VANCOUVER - Alain Vigneault made Roberto Luongo a backup goaltender with the Vancouver Canucks, a demotion that led everyone, including Luongo, to believe he'd be traded. Instead, Luongo stayed and Vigneault was fired.
Thus, it was a little ironic that Luongo was the biggest reason the Canucks spoiled Vigneault's return to Vancouver with his new team, making 41 saves in a 5-0 rout of the New York Rangers on Thursday night.
"It wasn't really talked about," Luongo said of Vigneault's return. "We're focused on playing the best we can in the new system."
Despite being billed as the NHL's first coaching trade, with John Tortorella getting the Canucks' job after Vigneault replaced him with the Rangers, that was the focus for both teams and their new coaches after preseason struggles. The men behind both benches were more concerned about getting their new teams comfortable with the system and style changes they've implemented.
The early edge went to Tortorella, even if he and Vigneault both had good things to say about a Rangers team with a 41-20 shot advantage.
"The Rangers didn't play bad," Tortorella said of the team he coached for more than four seasons. "They played a pretty good hockey game."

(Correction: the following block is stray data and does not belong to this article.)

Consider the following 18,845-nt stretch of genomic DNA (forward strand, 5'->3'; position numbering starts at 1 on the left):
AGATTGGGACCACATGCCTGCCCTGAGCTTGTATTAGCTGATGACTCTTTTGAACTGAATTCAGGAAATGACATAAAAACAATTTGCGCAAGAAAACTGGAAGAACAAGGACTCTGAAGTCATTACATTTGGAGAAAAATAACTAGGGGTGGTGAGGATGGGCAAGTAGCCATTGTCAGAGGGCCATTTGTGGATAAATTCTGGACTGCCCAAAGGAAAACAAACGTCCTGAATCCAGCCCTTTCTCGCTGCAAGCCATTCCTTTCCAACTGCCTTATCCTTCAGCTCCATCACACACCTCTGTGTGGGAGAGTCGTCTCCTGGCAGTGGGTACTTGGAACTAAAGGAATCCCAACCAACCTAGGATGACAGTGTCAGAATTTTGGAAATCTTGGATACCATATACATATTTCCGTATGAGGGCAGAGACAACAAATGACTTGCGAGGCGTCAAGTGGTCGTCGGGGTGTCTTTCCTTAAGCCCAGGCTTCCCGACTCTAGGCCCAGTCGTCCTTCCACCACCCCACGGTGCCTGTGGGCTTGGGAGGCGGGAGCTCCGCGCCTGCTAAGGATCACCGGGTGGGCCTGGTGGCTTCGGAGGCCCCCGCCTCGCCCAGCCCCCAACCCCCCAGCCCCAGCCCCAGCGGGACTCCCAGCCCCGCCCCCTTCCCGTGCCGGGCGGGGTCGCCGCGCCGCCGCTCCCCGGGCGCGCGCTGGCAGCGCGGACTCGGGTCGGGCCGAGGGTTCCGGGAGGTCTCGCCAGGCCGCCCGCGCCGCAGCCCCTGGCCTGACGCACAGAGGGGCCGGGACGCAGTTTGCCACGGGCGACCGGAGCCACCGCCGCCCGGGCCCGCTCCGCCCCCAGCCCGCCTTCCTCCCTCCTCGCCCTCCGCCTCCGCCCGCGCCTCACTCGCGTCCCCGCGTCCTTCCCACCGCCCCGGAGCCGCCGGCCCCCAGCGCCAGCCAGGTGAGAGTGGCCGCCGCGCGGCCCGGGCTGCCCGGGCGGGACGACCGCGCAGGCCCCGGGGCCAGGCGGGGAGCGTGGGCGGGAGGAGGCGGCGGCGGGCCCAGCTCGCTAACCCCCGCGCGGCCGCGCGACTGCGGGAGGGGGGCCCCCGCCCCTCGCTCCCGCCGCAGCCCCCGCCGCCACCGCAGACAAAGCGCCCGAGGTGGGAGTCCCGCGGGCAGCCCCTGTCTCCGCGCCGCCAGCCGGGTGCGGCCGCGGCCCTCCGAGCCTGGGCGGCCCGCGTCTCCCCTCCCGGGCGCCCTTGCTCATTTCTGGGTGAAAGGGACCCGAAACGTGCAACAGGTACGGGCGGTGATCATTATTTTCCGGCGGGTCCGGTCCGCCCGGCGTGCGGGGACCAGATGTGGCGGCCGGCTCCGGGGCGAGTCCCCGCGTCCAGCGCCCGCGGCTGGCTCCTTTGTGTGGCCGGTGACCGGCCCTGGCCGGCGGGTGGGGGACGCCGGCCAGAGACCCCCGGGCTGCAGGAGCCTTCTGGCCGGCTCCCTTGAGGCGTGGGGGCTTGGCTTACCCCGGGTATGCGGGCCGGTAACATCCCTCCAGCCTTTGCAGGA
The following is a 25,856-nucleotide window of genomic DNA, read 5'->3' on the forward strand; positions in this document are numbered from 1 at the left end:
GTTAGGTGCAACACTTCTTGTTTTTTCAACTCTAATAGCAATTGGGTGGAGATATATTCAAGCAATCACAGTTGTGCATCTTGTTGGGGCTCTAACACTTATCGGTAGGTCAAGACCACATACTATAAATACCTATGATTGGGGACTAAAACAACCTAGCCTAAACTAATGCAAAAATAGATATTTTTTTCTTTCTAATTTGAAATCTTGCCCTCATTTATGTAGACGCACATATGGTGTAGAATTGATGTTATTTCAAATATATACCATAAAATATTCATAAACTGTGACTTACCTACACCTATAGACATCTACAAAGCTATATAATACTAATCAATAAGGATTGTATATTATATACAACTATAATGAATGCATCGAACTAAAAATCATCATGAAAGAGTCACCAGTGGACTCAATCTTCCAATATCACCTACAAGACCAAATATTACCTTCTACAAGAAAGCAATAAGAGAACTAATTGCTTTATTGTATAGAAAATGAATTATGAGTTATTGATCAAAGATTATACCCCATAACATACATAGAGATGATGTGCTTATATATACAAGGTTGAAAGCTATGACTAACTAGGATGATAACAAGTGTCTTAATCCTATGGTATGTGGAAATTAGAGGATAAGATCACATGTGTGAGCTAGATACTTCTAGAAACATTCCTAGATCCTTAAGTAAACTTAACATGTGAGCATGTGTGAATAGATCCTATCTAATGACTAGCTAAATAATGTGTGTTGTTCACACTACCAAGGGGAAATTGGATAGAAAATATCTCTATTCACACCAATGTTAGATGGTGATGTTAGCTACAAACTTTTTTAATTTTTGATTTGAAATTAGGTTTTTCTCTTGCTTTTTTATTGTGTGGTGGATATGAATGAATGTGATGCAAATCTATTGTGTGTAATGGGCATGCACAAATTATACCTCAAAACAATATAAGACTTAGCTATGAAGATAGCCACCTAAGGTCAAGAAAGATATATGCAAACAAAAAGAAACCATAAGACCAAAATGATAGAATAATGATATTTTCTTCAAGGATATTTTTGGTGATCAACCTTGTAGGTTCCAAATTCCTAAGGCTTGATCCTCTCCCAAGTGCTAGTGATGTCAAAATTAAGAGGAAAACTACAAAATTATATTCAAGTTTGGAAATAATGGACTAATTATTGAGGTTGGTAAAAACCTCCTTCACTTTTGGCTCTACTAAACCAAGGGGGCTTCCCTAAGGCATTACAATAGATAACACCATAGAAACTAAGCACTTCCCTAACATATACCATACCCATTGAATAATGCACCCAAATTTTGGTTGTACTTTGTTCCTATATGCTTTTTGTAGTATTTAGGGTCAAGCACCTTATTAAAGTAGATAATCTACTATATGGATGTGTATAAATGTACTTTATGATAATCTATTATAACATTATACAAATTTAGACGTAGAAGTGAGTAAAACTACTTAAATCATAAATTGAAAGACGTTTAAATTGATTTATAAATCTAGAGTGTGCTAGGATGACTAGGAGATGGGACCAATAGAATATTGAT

Despite falling to 1-4-0 in the preseason, Vigneault wasn't arguing.
"To tell you the truth, I thought this was one of our better games," he said. "If I look at the way we played and the number of chances that we were able to generate, I like that part of our game. I didn't like our finish, obviously, but we met a goaltender that was sharp."
Vigneault has seen that before from Luongo. He won the Jack Adams Award as the NHL's top coach in 2007 - the same year Luongo finished as the runner-up for both the Vezina Trophy as top goalie and Hart Trophy as League MVP.
He expects to see similar from his new goalie, Henrik Lundqvist, who won the Vezina in 2012 and has long been one of the NHL's best goaltenders. But Lundqvist is also trying to adjust to a new defensive style in front of him.
"If you look at the last couple of games, there has been a lot of deflections and that's a big part of the game," said Lundqvist, who was pulled after giving up five goals on 17 shots in two periods but now plans to play the Rangers' preseason finale in Las Vegas against the Los Angeles Kings on Friday night. For him, it will be another chance to get used to the changes.
"Some are great plays by them, some we have to do better reads, and also I have to come up with the saves," he said. "I have to do better reads when the puck is coming at me. It's a big part of the game to defend deflections and we have to keep working on it."
In turn, Luongo is trying to adjust to Tortorella's system, which places a greater emphasis on shot blocking, asks the defensemen to play more of a zone in front of him and has the forwards collapse more, creating additional traffic.
It was a problem in Luongo's preseason debut -- he allowed four goals in less than 13 minutes against the Edmonton Oilers last week -- but didn't look like an issue against the Rangers. He fought through the increased traffic to get pieces of several deflected pucks, and went cross-crease to rob Derick Brassard and Taylor Pyatt on odd-man rushes.